Up Close and Personal with Metal Artist Cheryl Garcia

First in a series of artist profiles by Randall Graelish

 When speaking to Jacksonville metal sculptor Cheryl Garcia, it’s apparent from the look in her eyes that she has an emotional attachment with her work.  A life-altering event during a family road trip to Colorado when she was eight years old is largely responsible for her becoming a professional artist. “As our family vehicle traveled down the road, my eyes were drawn to a 40 foot tall wild-looking structure out in the middle of the desert. I learned later on that this large object rising from the barren Bonneville Salt Flats was actually the 87 foot high “Tree of Utah” sculpture by Swedish artist Karl Momen.” As the old pickup truck neared the object, her father pulled over to allow the family to take in the spectacle drawing Cheryl’s attention.  “It was a life-changing event as I stared in wonder at the monumental sculpture before me. I knew at that moment that was what I wanted to do…it took my breath away.”

At around age five her family settled in Colorado where Cheryl’s young eyes and imagination where drawn to metal, rocks and anything heavy – rusted tools, farm equipment, and broken and twisted metal captivated her attention. Today, she remembers with childlike glee the way rust flaked apart and left a chalky residue on her hands. Even the smell arrested her senses. “To spend the afternoon getting dirty outdoors, leading the neighborhood kids into canyons and historic dumpsites scavenging for metal and other interesting objects was an ideal way to spend the day.”  She would drag her newfound treasures back home to nail, screw and wire them to an old fence her father offered-up as one of her earliest canvases.  Today, the established artist reflects fondly, “Many of those pieces still reside on the fence today.”

Cheryl feels it’s important to understand the material she works with which led her to become a certified welder in stainless steel, aluminum, structural steel and pipe welding. “I spent a few years in the industrial field learning such skills as operating bridge cranes, fork lifts, hydraulic lifts, reading blue prints and other aspects of metal working. Learning to properly rig things so as to not drop tons of steel on my fellow workers seemed like a good idea and has proved beneficial while assembling my art today.”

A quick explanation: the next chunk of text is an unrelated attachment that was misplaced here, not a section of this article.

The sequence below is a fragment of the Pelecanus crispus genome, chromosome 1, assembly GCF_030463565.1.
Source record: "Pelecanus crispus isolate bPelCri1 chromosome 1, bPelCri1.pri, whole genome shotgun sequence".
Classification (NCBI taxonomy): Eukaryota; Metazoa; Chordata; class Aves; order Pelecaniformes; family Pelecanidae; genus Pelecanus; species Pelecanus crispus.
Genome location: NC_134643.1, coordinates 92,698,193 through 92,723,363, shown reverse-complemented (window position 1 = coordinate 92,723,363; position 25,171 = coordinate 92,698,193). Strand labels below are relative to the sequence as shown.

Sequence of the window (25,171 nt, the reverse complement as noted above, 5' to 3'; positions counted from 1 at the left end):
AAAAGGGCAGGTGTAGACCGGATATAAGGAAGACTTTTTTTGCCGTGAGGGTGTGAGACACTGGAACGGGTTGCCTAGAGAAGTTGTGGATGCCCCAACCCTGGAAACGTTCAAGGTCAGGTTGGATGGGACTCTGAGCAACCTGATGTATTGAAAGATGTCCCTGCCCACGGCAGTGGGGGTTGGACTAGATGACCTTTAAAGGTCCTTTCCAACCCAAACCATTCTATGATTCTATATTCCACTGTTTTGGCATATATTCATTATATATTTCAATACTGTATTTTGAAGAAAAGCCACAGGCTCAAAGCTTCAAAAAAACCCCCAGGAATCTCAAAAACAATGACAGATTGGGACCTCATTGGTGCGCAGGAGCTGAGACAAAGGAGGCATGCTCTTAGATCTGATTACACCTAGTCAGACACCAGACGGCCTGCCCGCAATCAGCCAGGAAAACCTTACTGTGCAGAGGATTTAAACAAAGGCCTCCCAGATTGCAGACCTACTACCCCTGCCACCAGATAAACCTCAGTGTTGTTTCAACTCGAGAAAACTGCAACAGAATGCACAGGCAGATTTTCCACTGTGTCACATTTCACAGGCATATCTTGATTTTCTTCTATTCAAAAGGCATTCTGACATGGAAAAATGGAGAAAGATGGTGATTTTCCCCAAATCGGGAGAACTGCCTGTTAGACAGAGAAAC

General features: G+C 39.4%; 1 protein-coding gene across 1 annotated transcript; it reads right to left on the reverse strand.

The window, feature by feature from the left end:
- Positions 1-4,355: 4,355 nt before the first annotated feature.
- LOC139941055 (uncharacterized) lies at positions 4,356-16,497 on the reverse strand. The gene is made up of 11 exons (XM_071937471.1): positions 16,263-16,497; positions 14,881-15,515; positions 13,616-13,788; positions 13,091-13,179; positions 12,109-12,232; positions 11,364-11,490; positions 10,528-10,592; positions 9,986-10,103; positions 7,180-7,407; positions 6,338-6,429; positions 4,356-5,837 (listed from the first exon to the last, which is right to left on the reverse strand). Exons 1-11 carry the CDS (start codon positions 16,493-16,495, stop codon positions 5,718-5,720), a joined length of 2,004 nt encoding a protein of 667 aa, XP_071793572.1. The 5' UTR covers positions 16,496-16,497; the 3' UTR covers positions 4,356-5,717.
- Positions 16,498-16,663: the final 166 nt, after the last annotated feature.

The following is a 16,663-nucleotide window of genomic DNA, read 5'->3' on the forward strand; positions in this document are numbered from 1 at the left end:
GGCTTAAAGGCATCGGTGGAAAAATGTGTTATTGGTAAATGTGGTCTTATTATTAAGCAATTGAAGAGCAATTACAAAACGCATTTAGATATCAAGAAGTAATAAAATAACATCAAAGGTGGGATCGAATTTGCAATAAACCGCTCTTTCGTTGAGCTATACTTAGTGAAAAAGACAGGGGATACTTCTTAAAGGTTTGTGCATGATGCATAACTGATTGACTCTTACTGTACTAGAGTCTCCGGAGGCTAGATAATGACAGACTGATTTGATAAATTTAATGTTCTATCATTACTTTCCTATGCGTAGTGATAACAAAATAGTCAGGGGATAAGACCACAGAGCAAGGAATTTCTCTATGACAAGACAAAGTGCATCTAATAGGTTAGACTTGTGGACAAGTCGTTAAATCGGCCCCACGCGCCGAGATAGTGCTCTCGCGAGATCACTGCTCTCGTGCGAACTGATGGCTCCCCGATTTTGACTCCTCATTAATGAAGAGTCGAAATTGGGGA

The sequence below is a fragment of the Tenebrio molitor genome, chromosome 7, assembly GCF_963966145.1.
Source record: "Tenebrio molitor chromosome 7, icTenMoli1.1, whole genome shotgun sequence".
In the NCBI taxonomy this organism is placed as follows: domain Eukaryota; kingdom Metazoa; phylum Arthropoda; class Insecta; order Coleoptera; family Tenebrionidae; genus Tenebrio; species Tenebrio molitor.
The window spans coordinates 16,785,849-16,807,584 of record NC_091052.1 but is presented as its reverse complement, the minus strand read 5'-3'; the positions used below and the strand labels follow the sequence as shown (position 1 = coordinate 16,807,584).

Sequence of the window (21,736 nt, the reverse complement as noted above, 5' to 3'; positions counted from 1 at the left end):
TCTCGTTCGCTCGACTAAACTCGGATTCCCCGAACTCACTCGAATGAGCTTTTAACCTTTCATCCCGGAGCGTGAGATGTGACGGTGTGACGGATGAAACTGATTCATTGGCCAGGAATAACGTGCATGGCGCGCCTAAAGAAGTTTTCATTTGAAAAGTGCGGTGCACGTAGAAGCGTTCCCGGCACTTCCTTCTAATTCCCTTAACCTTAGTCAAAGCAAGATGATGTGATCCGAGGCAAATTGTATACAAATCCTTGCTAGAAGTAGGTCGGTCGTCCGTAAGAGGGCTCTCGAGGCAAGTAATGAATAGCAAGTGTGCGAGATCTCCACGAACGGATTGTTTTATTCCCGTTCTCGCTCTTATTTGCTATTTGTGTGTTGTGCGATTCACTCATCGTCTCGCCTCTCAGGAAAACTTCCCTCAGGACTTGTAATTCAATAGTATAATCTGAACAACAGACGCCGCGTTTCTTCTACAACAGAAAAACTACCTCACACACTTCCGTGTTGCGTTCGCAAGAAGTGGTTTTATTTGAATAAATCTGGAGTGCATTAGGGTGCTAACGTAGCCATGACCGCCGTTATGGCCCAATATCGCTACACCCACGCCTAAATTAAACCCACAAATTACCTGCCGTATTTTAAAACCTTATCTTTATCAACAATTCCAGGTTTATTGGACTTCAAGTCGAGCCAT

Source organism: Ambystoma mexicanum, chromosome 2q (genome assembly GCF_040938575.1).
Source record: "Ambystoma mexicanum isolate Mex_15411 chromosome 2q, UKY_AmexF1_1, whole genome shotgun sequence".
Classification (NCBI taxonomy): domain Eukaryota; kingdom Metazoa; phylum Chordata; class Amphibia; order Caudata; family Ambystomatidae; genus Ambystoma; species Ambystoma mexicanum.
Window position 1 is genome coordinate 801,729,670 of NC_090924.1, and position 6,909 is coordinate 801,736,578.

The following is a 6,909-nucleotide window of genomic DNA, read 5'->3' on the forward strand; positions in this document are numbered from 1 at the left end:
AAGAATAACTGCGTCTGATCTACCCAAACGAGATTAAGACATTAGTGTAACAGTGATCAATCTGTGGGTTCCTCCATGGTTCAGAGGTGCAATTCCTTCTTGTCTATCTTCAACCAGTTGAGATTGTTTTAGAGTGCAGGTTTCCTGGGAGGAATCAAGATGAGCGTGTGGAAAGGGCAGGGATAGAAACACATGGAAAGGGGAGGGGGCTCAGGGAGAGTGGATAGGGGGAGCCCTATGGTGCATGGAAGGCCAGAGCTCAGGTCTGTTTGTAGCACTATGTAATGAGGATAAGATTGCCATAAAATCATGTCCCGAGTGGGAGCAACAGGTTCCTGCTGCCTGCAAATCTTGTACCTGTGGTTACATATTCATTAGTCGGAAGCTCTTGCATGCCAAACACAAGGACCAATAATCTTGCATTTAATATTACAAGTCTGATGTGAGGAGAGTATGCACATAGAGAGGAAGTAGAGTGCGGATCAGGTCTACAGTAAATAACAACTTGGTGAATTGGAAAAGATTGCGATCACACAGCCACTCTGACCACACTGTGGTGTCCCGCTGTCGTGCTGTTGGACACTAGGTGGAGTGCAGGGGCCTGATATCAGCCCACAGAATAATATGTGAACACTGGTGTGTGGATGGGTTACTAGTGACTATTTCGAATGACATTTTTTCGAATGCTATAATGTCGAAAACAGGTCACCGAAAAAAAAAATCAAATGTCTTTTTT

Fulfilling another desire to apply her art as architectural elements for homes, Cheryl then learned all aspects of building a house from the ground up while attending a year-long course in construction technology at Rogue Community College.  “Upon completion, I received my contractor’s license, which I’ve kept active for the past dozen years.”

Cheryl describes her current body of work as, “wild and bizarre,” and notes she’s doing things she’s never attempted before. “It’s what I want to be doing… pushing myself with a combined conscious and intuitive effort to reveal a more natural-raw feel.” She adds, “I want the rough-cut beauty and don’t want it to be perfect.”

Cheryl concludes, “I try to get the message across through my metal art that people should dream big and live their dreams no matter how impossible life seems. Everyone should follow their heart and travel the path that is most obvious without trying to force it…you will find the direction that is right for you… true happiness comes from pursuing those dreams.”

Learn more about Cheryl and her art by clicking here and here for her website.